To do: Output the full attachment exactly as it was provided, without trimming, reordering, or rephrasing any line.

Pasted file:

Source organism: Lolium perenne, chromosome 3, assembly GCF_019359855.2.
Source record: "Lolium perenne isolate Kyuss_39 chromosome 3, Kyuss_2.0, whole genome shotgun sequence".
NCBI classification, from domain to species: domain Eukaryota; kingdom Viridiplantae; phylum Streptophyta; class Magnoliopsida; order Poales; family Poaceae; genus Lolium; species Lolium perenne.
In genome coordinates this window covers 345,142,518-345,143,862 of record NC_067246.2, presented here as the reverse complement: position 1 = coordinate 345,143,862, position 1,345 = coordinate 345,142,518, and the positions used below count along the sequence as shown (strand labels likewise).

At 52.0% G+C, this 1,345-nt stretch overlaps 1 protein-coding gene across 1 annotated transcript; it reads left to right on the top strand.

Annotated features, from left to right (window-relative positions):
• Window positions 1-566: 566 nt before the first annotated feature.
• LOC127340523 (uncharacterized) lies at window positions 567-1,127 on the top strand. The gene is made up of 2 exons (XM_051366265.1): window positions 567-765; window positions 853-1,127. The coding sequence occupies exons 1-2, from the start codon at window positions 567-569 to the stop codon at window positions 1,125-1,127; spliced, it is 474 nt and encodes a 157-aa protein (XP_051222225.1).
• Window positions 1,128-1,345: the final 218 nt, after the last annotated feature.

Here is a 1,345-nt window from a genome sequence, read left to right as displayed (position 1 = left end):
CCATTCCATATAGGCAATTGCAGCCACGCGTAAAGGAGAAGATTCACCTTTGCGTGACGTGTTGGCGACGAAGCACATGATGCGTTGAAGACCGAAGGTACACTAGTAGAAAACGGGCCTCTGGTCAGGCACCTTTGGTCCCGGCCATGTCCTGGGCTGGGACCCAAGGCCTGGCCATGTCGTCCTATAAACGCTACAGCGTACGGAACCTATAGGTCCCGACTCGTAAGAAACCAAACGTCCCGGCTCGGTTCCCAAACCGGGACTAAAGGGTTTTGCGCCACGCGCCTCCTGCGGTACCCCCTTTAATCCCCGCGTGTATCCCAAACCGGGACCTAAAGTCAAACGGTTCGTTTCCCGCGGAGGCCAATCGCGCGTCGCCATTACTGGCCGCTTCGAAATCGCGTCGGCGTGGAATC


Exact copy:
Source organism: Lolium perenne, chromosome 3, assembly GCF_019359855.2.
Source record: "Lolium perenne isolate Kyuss_39 chromosome 3, Kyuss_2.0, whole genome shotgun sequence".
NCBI classification, from domain to species: domain Eukaryota; kingdom Viridiplantae; phylum Streptophyta; class Magnoliopsida; order Poales; family Poaceae; genus Lolium; species Lolium perenne.
In genome coordinates this window covers 345,142,518-345,143,862 of record NC_067246.2, presented here as the reverse complement: position 1 = coordinate 345,143,862, position 1,345 = coordinate 345,142,518, and the positions used below count along the sequence as shown (strand labels likewise).

At 52.0% G+C, this 1,345-nt stretch overlaps 1 protein-coding gene across 1 annotated transcript; it reads left to right on the top strand.

Annotated features, from left to right (window-relative positions):
• Window positions 1-566: 566 nt before the first annotated feature.
• LOC127340523 (uncharacterized) lies at window positions 567-1,127 on the top strand. The gene is made up of 2 exons (XM_051366265.1): window positions 567-765; window positions 853-1,127. The coding sequence occupies exons 1-2, from the start codon at window positions 567-569 to the stop codon at window positions 1,125-1,127; spliced, it is 474 nt and encodes a 157-aa protein (XP_051222225.1).
• Window positions 1,128-1,345: the final 218 nt, after the last annotated feature.

Here is a 1,345-nt window from a genome sequence, read left to right as displayed (position 1 = left end):
CCATTCCATATAGGCAATTGCAGCCACGCGTAAAGGAGAAGATTCACCTTTGCGTGACGTGTTGGCGACGAAGCACATGATGCGTTGAAGACCGAAGGTACACTAGTAGAAAACGGGCCTCTGGTCAGGCACCTTTGGTCCCGGCCATGTCCTGGGCTGGGACCCAAGGCCTGGCCATGTCGTCCTATAAACGCTACAGCGTACGGAACCTATAGGTCCCGACTCGTAAGAAACCAAACGTCCCGGCTCGGTTCCCAAACCGGGACTAAAGGGTTTTGCGCCACGCGCCTCCTGCGGTACCCCCTTTAATCCCCGCGTGTATCCCAAACCGGGACCTAAAGTCAAACGGTTCGTTTCCCGCGGAGGCCAATCGCGCGTCGCCATTACTGGCCGCTTCGAAATCGCGTCGGCGTGGAATC